The sudden rise and fall of FTX seemingly caught everyone by surprise. However, as fast as it happened, the effects of FTX’s collapse are not just sudden, but likely will be continuous and long-lasting.
For perspective, Theranos had raised about $1.3 billion in funding and had a $10 billion valuation at its peak before the walls came tumbling down and a story started to unfold that everyone still talks about now and gave us a movie.
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By comparison, FTX and FTX US had raised a combined $2.2 billion at a $32 billion valuation and $8 billion valuation, respectively, before everything fell apart.
With valuations that large, it’s unsurprising that some of the largest names in VC and investing took part.
Fellow crypto exchange Binance was one of the company’s first lead investors, taking part in a round of undisclosed value in late 2019, according to Crunchbase data.
Rounds became much more significant quickly for the failed crypto exchange. In July 2021, Sequoia Capital took the lead in a $1 billion round, FTX’s largest round.
That round had dozens of investors, including big names like NEA, Lightspeed Venture Partners, Insight Partners, Temasek, SoftBank Vision Fund, Thoma Bravo, SoftBank Vision Fund 2, Coinbase Ventures, Ribbit Capital, Multicoin Capital, Paradigm and Altimeter.
Just three months later, FTX swept up another $420 million-plus, again led by Sequoia and also the Ontario Teachers’ Pension Plan.
Then came its $400 million Series C at a $32 billion valuation earlier this year — with many of the same participants again: Temasek, Paradigm, Ontario Teachers’ Pension Plan Board, NEA, IVP, SoftBank Vision Fund 2, Lightspeed Venture Partners, Steadview Capital, Tiger Global and Insight Partners, among others.
Many of those investors already are willing to face reality. It’s been reported Sequoia and Paradigm have written down their stakes to zero. The Ontario Teachers’ Pension Plan Board said the $95 million it invested in FTX should have “limited impact on the plan, given this investment represents less than 0.05% of our total net assets.”
Others seem ready for a more prolonged fight, as it has been reported some VC firms are considering suing Sam Bankman-Fried for alleged fraud — although that seems like a Hail Mary to try to save face.
What does seem certain is that FTX’s collapse will not be forgotten by New Year’s. Such a fall from grace that involves so many marquee names in venture will likely have a ripple effect when those same firms look at their next Web3 or crypto investment. How eager will they be for that investment? How eager will their LPs be to see another deal in crypto? It may even affect their due diligence process outside of crypto deals.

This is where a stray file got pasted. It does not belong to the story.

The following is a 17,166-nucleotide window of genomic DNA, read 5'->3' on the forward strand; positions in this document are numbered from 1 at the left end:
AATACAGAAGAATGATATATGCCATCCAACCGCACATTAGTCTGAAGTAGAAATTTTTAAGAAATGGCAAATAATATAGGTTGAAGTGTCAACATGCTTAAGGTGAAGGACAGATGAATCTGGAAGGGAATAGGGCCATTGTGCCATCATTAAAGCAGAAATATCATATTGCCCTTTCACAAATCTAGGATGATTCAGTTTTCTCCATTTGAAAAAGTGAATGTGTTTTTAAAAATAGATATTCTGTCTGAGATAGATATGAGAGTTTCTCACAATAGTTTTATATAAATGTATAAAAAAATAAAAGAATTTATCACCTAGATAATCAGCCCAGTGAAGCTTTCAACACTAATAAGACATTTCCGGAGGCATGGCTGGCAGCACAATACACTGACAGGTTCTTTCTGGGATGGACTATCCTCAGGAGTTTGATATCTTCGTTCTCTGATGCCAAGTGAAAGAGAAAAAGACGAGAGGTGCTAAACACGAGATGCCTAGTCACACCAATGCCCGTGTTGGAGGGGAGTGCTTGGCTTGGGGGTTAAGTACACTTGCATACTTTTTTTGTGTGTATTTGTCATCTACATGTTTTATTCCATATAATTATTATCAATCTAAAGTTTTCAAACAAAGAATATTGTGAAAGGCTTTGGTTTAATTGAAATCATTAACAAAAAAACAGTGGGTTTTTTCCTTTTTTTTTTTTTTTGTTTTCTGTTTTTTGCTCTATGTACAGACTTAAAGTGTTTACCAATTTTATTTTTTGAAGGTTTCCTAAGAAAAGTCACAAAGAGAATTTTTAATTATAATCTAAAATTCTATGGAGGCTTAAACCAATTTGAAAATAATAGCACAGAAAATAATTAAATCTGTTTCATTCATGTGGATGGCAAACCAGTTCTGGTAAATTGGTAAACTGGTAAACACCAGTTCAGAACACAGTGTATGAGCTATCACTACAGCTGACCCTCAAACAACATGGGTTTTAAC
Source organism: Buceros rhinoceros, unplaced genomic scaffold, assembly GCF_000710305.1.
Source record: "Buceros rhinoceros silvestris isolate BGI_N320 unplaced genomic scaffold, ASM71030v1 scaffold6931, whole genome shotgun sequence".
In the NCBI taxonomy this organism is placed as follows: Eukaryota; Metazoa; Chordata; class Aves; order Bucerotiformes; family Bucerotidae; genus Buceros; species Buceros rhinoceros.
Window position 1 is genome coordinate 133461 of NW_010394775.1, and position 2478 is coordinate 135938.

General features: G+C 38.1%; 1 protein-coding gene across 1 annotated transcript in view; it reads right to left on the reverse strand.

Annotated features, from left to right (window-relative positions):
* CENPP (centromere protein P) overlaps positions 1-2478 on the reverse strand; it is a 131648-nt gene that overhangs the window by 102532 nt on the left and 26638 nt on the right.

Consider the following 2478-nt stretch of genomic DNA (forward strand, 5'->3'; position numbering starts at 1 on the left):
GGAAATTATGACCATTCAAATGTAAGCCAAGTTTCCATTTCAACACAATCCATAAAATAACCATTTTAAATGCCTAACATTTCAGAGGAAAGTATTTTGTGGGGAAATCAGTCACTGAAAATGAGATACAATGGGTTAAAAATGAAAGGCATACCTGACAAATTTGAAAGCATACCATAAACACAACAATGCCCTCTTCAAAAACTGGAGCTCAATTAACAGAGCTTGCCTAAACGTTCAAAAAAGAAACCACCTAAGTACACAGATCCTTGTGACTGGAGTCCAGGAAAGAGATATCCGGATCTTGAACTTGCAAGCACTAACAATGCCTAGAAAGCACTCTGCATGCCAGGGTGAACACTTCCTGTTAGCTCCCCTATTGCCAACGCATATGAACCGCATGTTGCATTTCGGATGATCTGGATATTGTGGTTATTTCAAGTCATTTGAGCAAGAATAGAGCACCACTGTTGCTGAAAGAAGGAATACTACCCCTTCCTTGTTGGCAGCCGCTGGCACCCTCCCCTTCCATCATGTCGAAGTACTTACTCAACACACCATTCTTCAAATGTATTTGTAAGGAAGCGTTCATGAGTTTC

Even crypto-specific firms like Paradigm and Multicoin Capital could suffer from a type of “post-FTX syndrome” when looking at their next crypto deal.
The effects of FTX’s fall will be long lasting — and you can bet there will be a movie made.
Alameda’s far reach
Aside from the FTX collapse’s effect on big-name venture firms, it also likely will have a significant impact on the crypto and Web3 ecosystem Bankman-Fried sought to foster.
Earlier this week, we talked about the nearly 50 investments FTX Ventures made this year since announcing its first $2 billion funding in January. Those rounds in total raised nearly $3 billion for burgeoning startups, with FTX Ventures leading some of the biggest of those deals.
However, Bankman-Fried’s other trading firm Alameda Research — also in bankruptcy — was a prolific investor in the crypto startup scene.
Per Crunchbase data, starting in 2019 the firm made 180 investments. In 2021 alone, the firm completed 100 deals. Those investments totaled $2.3 billion. This year, Alameda Research slowed that pace, making only 55 investments, but those totaled $2.1 billion.
It is important to note Alameda Research did not invest that amount, but rather simply took stake in rounds that totaled that amount.
However, it was an investor, and it is never ideal for a young startup — many of Alameda Research’s deals were seed and pre-seed rounds — to have an early investor declare bankruptcy.
Alameda Research also led or co-led 30 of those rounds, including some large ones such as: Toronto-based crypto-asset management tool 3Commas’ $37 million Series B in September, Chicago-based automated crypto investing platform Stacked’s $35 million Series A last December, and a $40 million venture round in Switzerland-based decentralized premier brokerage protocol Oxygen.org.
Bankman-Fried’s reach went well beyond a failed exchange. He touched many in the crypto startup ecosystem who shared his similar vision. Now time will tell how damaging his help will turn out to be.
Illustration: Dom Guzman
Correction: An earlier version of this story misidentified an investor.
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